Colorized scanning electron micrograph of Neisseria gonorrhoeae bacteria, which causes gonorrhea. Courtesy of NIAID
A diagnostic test capable of accurately and reliably detecting the microorganism that causes gonorrhea and rapidly determining in under 30 minutes if the microorganism is susceptible to a single-dose antibiotic is the winner of the Antimicrobial Resistance (AMR) Diagnostic Challenge. Visby Medical, Inc., will receive $19 million as a prize for its winning diagnostic.
According to the Centers for Disease Control and Prevention, more than 2.8 million antibiotic-resistant infections occur in the United States each year, and more than 35,000 people die as a result. The AMR Diagnostic Challenge is co-sponsored by the National Institutes of Health and the Biomedical Advanced Research and Development Authority (BARDA) of the HHS Office of the Assistant Secretary for Preparedness and Response, with each contributing $10 million over the course of the competition.
“Antibiotic-resistant bacteria are a growing and concerning public health risk against which we have few effective deterrents,” said NIH director Francis S. Collins, MD, PhD. “Challenge prizes spur innovation and we saw many innovative concepts throughout this competition. I want to congratulate Visby Medical for their winning technology, which could help reduce the unnecessary use of antibiotics, a major driver of antimicrobial resistance.”
“One of the challenges healthcare providers face in combating the growing threat of antimicrobial resistant infections is identifying which drugs will be effective in treating the initial infection, and fixing that problem starts with rapid, accurate, easy-to-use, point of care diagnostics,” said BARDA acting director Gary Disbrow, PhD. “Innovative technologies that can rapidly detect and diagnose drug resistant infections have the potential to measurably improve our response in a public health emergency caused by a drug resistant pathogen. Congratulations to Visby Medical on their winning technology.”
The company’s diagnostic, known as Patient-side, Disposable, Molecular PCR Diagnostic Device for Neisseria gonorrhoeae and Drug Resistance Markers, is a palm-size, single-use, disposable device for the detection of Neisseria gonorrhoeae (N. gonorrhoeae), the microorganism that causes gonorrhea. This diagnostic gives results quickly, allowing clinicians to treat patients immediately and with the correct medication. Gonorrhea is one of the most frequently seen sexually transmitted infections (STIs), which represent a major public health crisis worldwide and in the United States. There were more than 580,000 cases of gonorrhea reported nationwide in 2018 according to the CDC, a 63% increase from 2014.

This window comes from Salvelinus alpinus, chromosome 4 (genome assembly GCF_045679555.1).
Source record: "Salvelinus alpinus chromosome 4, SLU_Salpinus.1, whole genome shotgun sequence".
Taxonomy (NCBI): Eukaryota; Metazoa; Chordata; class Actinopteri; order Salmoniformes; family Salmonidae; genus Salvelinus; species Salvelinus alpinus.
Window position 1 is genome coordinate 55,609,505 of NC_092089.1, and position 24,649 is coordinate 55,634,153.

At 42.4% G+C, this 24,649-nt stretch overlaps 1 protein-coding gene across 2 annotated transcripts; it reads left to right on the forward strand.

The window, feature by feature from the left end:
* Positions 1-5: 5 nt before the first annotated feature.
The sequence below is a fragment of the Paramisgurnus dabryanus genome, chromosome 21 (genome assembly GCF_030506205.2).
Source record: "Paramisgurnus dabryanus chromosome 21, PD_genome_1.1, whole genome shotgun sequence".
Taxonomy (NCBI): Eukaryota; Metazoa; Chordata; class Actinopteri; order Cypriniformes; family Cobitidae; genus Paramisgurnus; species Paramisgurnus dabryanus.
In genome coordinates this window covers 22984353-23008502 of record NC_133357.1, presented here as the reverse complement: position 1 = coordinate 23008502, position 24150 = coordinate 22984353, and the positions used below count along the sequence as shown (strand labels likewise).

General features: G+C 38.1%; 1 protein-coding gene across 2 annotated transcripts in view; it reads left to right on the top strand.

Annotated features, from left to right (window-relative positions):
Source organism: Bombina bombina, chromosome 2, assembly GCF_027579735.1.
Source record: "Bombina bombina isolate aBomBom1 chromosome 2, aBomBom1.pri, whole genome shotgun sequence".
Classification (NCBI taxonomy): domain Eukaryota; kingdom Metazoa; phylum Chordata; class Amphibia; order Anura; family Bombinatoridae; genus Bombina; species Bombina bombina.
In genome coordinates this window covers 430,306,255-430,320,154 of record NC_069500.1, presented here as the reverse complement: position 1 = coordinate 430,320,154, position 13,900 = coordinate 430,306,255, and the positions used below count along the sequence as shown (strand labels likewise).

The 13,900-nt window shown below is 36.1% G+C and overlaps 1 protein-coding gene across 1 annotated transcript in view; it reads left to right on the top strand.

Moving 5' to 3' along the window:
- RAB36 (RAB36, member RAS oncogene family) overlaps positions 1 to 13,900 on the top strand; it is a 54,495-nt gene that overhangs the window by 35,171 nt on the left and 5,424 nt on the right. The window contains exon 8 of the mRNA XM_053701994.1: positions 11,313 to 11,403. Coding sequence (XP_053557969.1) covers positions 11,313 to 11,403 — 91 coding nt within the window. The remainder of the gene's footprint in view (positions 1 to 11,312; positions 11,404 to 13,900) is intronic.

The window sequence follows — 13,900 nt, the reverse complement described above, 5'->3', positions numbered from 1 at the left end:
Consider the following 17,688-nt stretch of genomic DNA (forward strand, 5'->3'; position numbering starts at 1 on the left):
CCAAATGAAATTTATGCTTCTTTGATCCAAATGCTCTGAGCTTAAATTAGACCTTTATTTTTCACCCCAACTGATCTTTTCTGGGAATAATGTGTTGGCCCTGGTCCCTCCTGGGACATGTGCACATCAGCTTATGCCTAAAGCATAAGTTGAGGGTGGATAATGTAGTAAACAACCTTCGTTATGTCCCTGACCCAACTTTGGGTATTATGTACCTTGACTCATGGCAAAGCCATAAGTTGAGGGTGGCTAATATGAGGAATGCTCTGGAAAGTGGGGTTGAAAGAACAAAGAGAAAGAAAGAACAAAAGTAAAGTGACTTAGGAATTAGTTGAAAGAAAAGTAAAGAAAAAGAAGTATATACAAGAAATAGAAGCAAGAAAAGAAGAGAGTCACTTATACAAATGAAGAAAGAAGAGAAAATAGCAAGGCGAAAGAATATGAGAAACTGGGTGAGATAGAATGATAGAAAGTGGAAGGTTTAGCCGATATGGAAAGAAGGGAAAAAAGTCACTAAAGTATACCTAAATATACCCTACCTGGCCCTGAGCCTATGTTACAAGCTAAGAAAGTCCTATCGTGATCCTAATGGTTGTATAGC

This type of rapid testing that includes assessment of antibiotic susceptibility has not been available previously as a point-of-care diagnostic device. Antimicrobial resistance in gonorrhea is of increasing concern, and successful treatment of gonorrhea is becoming more difficult. Treatment options have been limited to two drugs, requiring an injection of one drug plus an oral antibiotic.
If approved by the Food and Drug Administration (FDA), the Visby Medical device could be useful in ensuring that patients with gonorrhea receive the right antibiotic so that they can immediately begin treatment, and will allow other antibiotics to be used for patients with drug resistant strains of N. gonorrhoeae.
The easy-to-use format of the device could be helpful in STI clinics, walk-in/urgent care clinics and other facilities without extensive hands-on laboratory staff. Ultimately, this device could have a significant impact in addressing the increasing incidence of gonorrhea and the increasing spread of drug resistant forms of this common STI in the United States and worldwide. Visby Medical currently is exploring how its proprietary technology platform could be adapted to aid in the development of diagnostics for SARS-CoV-2, the virus that causes COVID-19.
The winning diagnostic was chosen from a group of five semifinalists who each received $100,000 in Step 2 of the competition to develop and test prototypes to improve detection of drug-resistant bacteria or differentiate between a bacterial and viral infection.
Source: National Institutes of Health (NIH)